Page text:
After a long year of things maybe not going quite the way you wanted them to, get out to the shooting range for a little bit of recoil therapy.
Even if last year was good to you, a trip to the range is a great way to kick off the new year. Basically, what I’m trying to say is, go get some shooting practice in.
I can always use some recoil therapy. Over the weekend, I went out to the backyard range with my .270, my .243, and my .30-30, as well as my .45 and the 12-gauge. I put about 300 rounds downrange with the rifles, then I moved closer to get some work with the handgun. When my wrists started to sting from the 1911’s recoil, I moved over to the trap thrower and ran through four boxes of shotgun shells.
In part, I was working out my frustrations from another year that didn’t go exactly the way I had hoped it would. There’s definitely something cathartic about the kick of a high-powered rifle, especially when you’re shooting targets that vaporize when you hit them. I have a friend who does pottery as a hobby, and he gives me all his mistakes. He’s a pretty good potter, so he doesn’t make a lot of mistakes, but I’ve collected a good-sized box of his outcasts over the years. And let me tell you, a chunk of hardened clay has a very satisfying reaction when it’s clobbered by a .270 or .45 round.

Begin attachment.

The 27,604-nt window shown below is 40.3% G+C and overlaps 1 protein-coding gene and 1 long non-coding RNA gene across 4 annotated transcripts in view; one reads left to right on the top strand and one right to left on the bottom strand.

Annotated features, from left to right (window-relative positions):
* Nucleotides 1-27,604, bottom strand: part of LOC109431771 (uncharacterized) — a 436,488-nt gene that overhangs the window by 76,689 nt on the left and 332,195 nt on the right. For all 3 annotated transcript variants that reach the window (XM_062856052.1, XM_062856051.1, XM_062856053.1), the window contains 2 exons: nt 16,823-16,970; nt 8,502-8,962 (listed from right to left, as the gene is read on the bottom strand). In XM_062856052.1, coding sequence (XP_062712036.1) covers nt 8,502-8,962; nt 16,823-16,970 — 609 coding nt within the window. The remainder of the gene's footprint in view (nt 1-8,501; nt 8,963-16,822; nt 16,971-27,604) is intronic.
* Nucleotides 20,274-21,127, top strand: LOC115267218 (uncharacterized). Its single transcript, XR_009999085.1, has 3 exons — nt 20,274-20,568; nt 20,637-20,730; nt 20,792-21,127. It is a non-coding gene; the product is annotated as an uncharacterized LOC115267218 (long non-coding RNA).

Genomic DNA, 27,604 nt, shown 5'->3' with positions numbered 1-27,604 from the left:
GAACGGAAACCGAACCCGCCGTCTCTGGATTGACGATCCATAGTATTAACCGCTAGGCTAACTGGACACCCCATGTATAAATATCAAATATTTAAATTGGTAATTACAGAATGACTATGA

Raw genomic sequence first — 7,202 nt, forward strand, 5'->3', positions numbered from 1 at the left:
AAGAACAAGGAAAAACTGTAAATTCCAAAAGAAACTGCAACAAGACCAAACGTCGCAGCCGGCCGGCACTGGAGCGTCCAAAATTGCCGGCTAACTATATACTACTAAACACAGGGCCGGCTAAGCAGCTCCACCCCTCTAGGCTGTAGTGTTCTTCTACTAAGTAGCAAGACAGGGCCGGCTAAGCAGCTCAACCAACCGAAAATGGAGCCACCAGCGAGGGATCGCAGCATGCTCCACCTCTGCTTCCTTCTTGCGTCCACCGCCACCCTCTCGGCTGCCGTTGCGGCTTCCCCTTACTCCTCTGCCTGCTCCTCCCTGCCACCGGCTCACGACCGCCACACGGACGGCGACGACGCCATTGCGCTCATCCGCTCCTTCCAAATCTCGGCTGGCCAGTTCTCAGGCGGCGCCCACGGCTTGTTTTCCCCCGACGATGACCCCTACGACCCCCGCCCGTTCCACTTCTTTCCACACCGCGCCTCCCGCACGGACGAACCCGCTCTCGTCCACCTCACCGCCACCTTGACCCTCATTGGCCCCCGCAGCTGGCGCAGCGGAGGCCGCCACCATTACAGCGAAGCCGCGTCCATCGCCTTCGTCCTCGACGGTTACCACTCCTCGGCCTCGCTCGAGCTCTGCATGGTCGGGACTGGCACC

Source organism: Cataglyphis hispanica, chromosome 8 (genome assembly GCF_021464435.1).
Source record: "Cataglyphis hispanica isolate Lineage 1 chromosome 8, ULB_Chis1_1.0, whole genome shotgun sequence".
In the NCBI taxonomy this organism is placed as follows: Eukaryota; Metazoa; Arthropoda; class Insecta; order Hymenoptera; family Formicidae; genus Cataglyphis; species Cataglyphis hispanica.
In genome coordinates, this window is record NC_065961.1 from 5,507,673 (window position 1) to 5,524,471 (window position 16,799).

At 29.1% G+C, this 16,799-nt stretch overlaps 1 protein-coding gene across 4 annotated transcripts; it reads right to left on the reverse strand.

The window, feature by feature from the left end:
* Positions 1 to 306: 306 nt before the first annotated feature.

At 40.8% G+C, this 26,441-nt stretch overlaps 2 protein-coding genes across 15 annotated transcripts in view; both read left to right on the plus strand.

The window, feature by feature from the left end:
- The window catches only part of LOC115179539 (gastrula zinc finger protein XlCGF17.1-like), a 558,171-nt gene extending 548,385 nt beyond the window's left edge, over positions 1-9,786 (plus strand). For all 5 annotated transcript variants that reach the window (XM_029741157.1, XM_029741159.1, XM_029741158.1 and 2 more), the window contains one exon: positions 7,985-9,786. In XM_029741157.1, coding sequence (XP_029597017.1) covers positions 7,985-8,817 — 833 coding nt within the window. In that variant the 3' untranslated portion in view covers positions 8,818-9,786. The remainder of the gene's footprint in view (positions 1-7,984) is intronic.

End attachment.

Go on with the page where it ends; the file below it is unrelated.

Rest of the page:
But even after a good year, or just a good day, a trip to the range is still a great way to spend a few hours. You can practice your shooting, make sure your sights or scopes are still in alignment, and also get the benefit of that soul-soothing recoil.
Here’s to a great 2019 – a year we hopefully don’t have to shake off with a day of recoil therapy. But here’s hoping 2019 still brings you plenty of opportunities to go to the shooting range.